Rules to Puzzle Solving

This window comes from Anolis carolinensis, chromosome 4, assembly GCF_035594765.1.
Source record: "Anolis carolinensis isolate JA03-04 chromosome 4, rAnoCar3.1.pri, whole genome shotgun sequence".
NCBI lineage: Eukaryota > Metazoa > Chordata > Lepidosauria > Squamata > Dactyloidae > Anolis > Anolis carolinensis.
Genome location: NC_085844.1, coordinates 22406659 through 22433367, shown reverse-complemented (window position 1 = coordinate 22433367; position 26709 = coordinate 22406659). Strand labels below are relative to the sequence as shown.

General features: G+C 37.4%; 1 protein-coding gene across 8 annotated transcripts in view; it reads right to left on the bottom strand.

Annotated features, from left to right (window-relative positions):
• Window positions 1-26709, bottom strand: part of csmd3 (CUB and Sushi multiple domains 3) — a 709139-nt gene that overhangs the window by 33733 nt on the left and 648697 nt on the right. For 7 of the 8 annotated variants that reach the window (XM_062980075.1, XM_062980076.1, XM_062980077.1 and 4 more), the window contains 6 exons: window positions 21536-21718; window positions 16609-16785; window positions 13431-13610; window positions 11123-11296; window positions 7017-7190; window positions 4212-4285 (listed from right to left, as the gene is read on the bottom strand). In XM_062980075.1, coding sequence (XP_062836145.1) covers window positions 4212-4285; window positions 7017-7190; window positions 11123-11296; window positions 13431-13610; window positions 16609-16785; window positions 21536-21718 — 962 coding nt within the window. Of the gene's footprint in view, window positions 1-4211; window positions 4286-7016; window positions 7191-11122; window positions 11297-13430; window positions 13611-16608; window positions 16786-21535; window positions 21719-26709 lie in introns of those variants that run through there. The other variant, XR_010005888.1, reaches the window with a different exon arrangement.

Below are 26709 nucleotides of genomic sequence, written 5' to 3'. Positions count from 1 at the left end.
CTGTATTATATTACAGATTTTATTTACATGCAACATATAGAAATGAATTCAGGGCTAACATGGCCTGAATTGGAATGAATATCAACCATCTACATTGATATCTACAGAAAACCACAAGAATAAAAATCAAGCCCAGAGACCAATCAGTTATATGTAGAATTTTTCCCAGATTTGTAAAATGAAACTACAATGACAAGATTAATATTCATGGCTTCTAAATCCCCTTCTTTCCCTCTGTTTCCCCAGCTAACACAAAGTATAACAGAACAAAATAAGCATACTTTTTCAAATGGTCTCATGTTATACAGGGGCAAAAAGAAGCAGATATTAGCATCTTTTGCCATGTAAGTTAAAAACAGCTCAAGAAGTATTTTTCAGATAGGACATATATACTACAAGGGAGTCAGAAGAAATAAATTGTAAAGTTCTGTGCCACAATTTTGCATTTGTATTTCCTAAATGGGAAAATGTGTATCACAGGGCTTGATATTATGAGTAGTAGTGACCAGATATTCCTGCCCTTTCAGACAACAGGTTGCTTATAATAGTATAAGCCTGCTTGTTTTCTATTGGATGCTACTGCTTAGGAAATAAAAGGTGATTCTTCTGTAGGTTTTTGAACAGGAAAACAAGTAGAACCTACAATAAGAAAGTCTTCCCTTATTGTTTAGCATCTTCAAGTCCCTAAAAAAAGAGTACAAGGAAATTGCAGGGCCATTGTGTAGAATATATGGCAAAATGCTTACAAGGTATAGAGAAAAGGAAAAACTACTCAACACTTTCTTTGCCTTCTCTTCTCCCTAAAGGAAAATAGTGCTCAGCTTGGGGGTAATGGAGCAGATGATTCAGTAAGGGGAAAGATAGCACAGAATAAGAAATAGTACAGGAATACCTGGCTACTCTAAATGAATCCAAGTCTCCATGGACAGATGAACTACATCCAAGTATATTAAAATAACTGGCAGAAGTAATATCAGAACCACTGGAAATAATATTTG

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 “A world without problems is an illusion, so is a world without solutions” - G. Sarcone Sarcone & Waeber’s rules to puzzle solving • Nothing is as difficult as it looks. • Nothing is as easy as it looks. • Read the instructions carefully in order to avoid giving the right answer to the wrong puzzle. • Human languages were not 'designed' for logical clarity. Remember that each topic within math (or within any field) has its own tricky phrases. • Recognize clearly what you have to search for, what data is useful and what are the relationships between the searched result and the data. • Misdirection is very common in puzzles. Expert puzzle authors always try to lead people's minds along false trails. • Elements that appear to have no relevance may be fundamental and vice versa. • Omissions (what is not written or said) are sometimes as important as the instructions given. • Beware of subconscious restrictions and mental blocks, try to depart from the norms and stereotypes and look beyond the boundaries of a problem. • Break a complex puzzle into smaller, manageable parts. • Ensure that the puzzle has been considered from all points of view. • In logic, correlation does not always imply causation, that is:    - Correlated elements or events are not necessarily related. Some could be just coincidence.    - Likewise, correlated events may have a common cause. In fact, some correlations may not be relations between cause and effect but represent two effects of some other cause.    - Either of two correlated events may cause the other. • Sometimes, to understand a problem, you'll need to use collective intelligence. Do not hesitate to ask someone else to help you. • Use your intuition and deliberately try to find other ways to solve a puzzle. • Sometimes, the solution is what causes the problem. Avoid finding solutions to nonexistent problems, and never fix what is not broken. • Enjoy making mistakes. Regard them as important and fruitful stages on the road to success. • Be persistent, the joy of achievement is greater when it is preceded by a tough creative effort! • Puzzles always have one, several or no solutions. • Fortunately, there are sometimes acceptable alternative solutions to problems/puzzles with no solutions. In this case, non-standard or indirect but creative approaches can be very useful (see multiple thinking patterns). Have fun and good luck! Source: Puzzillusions, © Sarcone & Waeber, Archimedes-lab.org, and Carlton Publishing. Back | Home